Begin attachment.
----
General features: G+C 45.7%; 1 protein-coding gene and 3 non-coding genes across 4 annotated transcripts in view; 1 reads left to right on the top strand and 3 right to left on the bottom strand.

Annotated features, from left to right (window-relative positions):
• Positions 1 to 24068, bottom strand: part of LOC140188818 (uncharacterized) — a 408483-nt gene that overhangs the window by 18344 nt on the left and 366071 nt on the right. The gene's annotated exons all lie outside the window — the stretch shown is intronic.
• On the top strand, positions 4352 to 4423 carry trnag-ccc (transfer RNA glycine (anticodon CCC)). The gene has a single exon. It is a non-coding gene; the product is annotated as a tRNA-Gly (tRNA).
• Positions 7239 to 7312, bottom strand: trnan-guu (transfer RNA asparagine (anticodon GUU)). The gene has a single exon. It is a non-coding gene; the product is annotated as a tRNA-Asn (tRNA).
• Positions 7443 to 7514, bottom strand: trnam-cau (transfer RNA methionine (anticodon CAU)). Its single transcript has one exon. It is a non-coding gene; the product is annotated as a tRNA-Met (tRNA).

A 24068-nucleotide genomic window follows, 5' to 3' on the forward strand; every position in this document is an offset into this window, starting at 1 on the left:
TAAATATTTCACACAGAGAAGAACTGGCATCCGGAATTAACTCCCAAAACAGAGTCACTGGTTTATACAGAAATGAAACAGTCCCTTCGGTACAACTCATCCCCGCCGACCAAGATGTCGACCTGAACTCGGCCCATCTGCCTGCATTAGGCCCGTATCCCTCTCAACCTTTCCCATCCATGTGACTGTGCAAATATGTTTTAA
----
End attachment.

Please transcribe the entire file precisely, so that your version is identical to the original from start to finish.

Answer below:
General features: G+C 45.7%; 1 protein-coding gene and 3 non-coding genes across 4 annotated transcripts in view; 1 reads left to right on the top strand and 3 right to left on the bottom strand.

Annotated features, from left to right (window-relative positions):
• Positions 1 to 24068, bottom strand: part of LOC140188818 (uncharacterized) — a 408483-nt gene that overhangs the window by 18344 nt on the left and 366071 nt on the right. The gene's annotated exons all lie outside the window — the stretch shown is intronic.
• On the top strand, positions 4352 to 4423 carry trnag-ccc (transfer RNA glycine (anticodon CCC)). The gene has a single exon. It is a non-coding gene; the product is annotated as a tRNA-Gly (tRNA).
• Positions 7239 to 7312, bottom strand: trnan-guu (transfer RNA asparagine (anticodon GUU)). The gene has a single exon. It is a non-coding gene; the product is annotated as a tRNA-Asn (tRNA).
• Positions 7443 to 7514, bottom strand: trnam-cau (transfer RNA methionine (anticodon CAU)). Its single transcript has one exon. It is a non-coding gene; the product is annotated as a tRNA-Met (tRNA).

A 24068-nucleotide genomic window follows, 5' to 3' on the forward strand; every position in this document is an offset into this window, starting at 1 on the left:
TAAATATTTCACACAGAGAAGAACTGGCATCCGGAATTAACTCCCAAAACAGAGTCACTGGTTTATACAGAAATGAAACAGTCCCTTCGGTACAACTCATCCCCGCCGACCAAGATGTCGACCTGAACTCGGCCCATCTGCCTGCATTAGGCCCGTATCCCTCTCAACCTTTCCCATCCATGTGACTGTGCAAATATGTTTTAA